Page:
When writing a dialogue for characters, say two or more who are speaking back and forth do you have to put who is speaking on every time you switch characters?

Is it needed to put their name before they speak?

Is it easier to read that way?


2 Answers 2


"You really don't have to place the character's name first," Larry said.

John scratched his head. "You mean the reader can probably understand who is saying what without knocking them over the head with it?"

"Sure they can. I mean the writer isn't even telling you who is speaking now and you know who it is."

"Right," John said. "Each time a different character speaks, the dialogue gets its own paragraph break too, which indicates to the reader that someone else is speaking."

"Just make sure if you have more than two people in the scene or interjecting dialogue that you give them a tag so the reader doesn't get confused."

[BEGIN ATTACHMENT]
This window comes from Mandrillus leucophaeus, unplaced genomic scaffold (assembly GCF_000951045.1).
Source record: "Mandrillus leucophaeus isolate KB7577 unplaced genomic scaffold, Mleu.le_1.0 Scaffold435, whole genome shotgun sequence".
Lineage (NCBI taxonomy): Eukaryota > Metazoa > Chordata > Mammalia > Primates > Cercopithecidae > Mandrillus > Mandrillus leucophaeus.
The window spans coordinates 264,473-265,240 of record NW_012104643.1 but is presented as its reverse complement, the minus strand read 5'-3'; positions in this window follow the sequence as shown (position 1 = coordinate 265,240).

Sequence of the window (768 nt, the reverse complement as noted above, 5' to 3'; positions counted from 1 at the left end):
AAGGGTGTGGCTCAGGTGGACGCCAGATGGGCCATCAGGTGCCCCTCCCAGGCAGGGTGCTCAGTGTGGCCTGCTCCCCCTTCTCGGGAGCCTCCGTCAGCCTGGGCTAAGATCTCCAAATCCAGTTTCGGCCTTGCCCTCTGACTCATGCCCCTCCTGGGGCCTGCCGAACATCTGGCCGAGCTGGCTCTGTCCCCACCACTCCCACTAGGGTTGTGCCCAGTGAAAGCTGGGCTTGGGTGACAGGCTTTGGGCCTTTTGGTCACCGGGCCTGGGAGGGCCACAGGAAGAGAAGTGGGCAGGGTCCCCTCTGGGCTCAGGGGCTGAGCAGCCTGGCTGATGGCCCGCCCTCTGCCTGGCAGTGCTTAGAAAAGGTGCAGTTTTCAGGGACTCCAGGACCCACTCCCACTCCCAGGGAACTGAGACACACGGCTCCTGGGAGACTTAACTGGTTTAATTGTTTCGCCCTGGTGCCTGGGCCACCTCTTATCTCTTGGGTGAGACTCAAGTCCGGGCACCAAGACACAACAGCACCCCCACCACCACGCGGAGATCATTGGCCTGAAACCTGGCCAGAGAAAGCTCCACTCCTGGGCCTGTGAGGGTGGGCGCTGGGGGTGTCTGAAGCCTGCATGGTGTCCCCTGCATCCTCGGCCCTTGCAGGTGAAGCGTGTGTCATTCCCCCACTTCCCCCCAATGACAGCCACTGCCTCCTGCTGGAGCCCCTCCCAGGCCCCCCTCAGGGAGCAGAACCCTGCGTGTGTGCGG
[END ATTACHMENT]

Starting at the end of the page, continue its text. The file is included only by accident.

"You're a master, Larry. I would've been lost without your guidance."

Larry slapped him on the back. "No problem. Now, about my fee."


No. All that is required is that the reader know who is speaking. The conventions of dialogue do a good job of that.

Bob continued, "blah blah blah."

"But wait", Sue asked, "what about blah blah blah?"



He growled, "no, blah!"

And so on.

Each change of speaker gets a new paragraph. If there are only two, you can follow it that way, especially if they're saying very different things (so the quote alone is a hint). Every now and then it helps to drop in an "anchoring" reference, but it needn't be a name. Pronouns, references to actions that only one of them could do, and other descriptors will provide the clues the reader needs.

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